Venture Global next states that the Potential Gas Committee, in its biennial report on potential U.S. supplies, concluded that the United States possesses a technically recoverable natural gas resource potential of 2,384 Tcf, the highest resource evaluation in the Potential Gas Committee's 48-year history.
Venture Global states that when the Potential Gas Committee's latest results are combined with EIA's latest available determination of proved dry-gas reserves (304.6 Tcf for 2010), the United States has a total available future supply of 2,688.5 Tcf, representing an increase of 486.1 Tcf over the Potential Gas Committee's evaluation in 2010.
Venture Global contends that, for purposes of comparison with current reserves, total U.S. gas consumption in 2011 was approximately 25.5 Tcf, meaning that the total available supply exceeds 105 years of the 2011 consumption levels. Venture Global asserts that, even if EIA's forecast for total consumption in 2040 (29.83 Tcf) is used for comparison, the current supply is equivalent to more than 90 years of consumption.
Venture Global further states that numerous reports have projected sufficient volumes of domestic natural gas to meet both domestic demand and LNG exports.
Citing the 2012 study conducted by NERA Economic Consulting (NERA) as part of DOE's LNG Export Study,
Venture Global states that LNG exports will provide a net economic benefit to the United States, regardless of the amount of LNG exported from the United States.
Venture Global maintains that it seeks to export relatively small volumes of LNG, as compared to other long-term LNG export applications granted by or pending before DOE/FE. Further, Venture Global states that its proposed volume of LNG—equivalent to approximately 243.6 Bcf/yr of natural gas—is de minimis in the national gas market, where growing supplies are far in excess of that domestic need. Venture Global states that, given the current and projected amounts of domestic supply and demand of natural gas described above, its proposed export authorization will not have a negative impact on domestic needs for natural gas and therefore is not inconsistent with the public interest.
Venture Global also contends that its proposed export volumes to non-FTA countries are sufficiently small that they will have a minimal effect, if any, on domestic energy supply. Further, according to Venture Global, the NERA study and other studies have demonstrated that the proposed export of LNG will not have a substantial impact on the domestic price of natural gas. Additional details can be found in Venture Global's Application, which is posted on the DOE/FE Web site at: http://www.fossil.energy.gov/programs/gasregulation/authorizations/2013_applications/13_69_lng.pdf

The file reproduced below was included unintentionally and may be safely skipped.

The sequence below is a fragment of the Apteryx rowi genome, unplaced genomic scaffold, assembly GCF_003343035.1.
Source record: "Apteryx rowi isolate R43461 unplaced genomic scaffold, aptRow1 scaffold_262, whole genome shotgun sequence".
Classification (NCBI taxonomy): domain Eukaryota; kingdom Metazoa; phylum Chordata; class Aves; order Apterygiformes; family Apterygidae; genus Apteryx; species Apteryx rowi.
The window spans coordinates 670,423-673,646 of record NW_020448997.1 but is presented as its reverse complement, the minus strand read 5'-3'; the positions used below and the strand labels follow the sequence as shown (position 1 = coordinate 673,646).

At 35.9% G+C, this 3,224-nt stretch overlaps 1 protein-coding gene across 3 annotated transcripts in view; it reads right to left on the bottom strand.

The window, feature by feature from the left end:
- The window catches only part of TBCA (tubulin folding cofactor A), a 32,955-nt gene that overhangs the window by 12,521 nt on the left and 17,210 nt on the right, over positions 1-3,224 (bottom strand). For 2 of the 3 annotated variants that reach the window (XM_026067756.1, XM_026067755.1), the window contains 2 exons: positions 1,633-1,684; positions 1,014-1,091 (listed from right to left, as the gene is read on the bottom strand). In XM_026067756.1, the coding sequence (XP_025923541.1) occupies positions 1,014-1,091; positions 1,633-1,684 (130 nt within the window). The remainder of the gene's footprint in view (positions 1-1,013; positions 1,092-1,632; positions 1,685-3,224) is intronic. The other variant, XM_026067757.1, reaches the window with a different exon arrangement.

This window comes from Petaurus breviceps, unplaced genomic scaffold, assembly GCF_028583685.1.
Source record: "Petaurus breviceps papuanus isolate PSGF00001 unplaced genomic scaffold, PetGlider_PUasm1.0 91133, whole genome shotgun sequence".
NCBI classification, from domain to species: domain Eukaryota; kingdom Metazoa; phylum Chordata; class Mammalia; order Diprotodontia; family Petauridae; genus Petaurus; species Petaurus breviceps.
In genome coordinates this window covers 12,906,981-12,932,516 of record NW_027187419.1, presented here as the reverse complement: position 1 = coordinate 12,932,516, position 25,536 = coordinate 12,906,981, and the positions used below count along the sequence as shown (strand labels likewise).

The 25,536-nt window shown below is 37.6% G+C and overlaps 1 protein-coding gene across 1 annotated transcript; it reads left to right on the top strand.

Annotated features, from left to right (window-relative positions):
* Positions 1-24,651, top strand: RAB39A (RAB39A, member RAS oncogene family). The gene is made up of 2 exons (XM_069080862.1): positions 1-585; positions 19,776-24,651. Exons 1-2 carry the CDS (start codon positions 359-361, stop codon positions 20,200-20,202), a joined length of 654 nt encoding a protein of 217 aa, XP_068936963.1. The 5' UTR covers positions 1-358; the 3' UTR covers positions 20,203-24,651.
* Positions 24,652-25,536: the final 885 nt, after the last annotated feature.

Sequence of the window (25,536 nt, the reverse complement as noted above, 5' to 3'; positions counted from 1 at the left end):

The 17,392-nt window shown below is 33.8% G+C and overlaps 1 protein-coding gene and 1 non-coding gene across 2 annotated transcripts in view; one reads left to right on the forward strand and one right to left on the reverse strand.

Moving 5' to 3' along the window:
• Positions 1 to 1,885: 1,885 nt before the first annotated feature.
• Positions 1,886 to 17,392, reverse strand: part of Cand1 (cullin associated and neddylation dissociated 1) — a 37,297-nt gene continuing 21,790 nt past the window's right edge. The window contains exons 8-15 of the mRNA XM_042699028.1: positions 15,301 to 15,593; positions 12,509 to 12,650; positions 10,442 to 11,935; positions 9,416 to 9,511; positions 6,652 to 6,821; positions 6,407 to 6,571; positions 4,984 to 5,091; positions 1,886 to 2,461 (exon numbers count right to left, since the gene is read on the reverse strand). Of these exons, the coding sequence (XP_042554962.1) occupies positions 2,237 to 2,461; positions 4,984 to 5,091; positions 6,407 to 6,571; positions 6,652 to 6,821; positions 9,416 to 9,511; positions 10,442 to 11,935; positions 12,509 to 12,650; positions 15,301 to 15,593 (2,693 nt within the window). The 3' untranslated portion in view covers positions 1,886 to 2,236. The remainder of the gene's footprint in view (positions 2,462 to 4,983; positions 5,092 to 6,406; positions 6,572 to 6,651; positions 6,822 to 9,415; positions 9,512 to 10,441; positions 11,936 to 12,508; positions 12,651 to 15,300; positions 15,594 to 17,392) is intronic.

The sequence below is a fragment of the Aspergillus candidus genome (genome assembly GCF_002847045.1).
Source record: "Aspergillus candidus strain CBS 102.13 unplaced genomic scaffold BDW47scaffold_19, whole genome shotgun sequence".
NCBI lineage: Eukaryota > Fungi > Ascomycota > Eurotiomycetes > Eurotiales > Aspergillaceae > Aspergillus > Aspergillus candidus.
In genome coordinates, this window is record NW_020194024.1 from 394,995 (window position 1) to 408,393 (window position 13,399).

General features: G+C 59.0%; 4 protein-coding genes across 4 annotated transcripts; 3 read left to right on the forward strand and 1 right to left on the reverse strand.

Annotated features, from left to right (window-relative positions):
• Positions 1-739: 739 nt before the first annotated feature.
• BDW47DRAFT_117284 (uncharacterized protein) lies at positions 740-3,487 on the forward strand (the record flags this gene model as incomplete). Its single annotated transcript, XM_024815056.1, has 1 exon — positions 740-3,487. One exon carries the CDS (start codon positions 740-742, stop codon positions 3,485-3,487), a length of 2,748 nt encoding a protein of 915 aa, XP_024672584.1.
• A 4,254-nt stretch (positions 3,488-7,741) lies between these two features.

According to Venture Global, a grant of the Application would not constitute a federal action significantly affecting the human environment within the meaning of the National Environmental Policy Act (NEPA), 42 U.S.C. 4321 et seq. Venture Global states that it will be seeking all necessary federal, state, and local permits to construct the necessary export facilities for the Project. Once plans for the Project are developed further, it will request permission to commence the Federal Energy Regulatory Commission's (FERC) mandatory pre-filing process under NEPA and will file an application for the necessary FERC authorization for the construction and operation of its facilities. Venture Global states that, consistent with prior orders by DOE/FE, the requested authorization should be conditioned on its receipt of all necessary FERC authorizations of the facilities needed for the export of LNG.
The Application will be reviewed pursuant to section 3(a) of the NGA, 15 U.S.C. 717b(a), and DOE will consider any issues required by law or policy. To the extent determined to be relevant, these issues will include the domestic need for the natural gas proposed to be exported, the adequacy of domestic natural gas supply, U.S. energy security, and the cumulative impact of the requested authorization and any other Start Printed Page 30112LNG export application(s) previously approved on domestic natural gas supply and demand fundamentals. DOE may also consider other factors bearing on the public interest, including the impact of the proposed exports on the U.S. economy (including GDP, consumers, and industry), job creation, the U.S. balance of trade, and international considerations; and whether the authorization is consistent with DOE's policy of promoting competition in the marketplace by allowing commercial parties to freely negotiate their own trade arrangements. Parties that may oppose this Application should address these issues in their comments and/or protests, as well as other issues deemed relevant to the Application.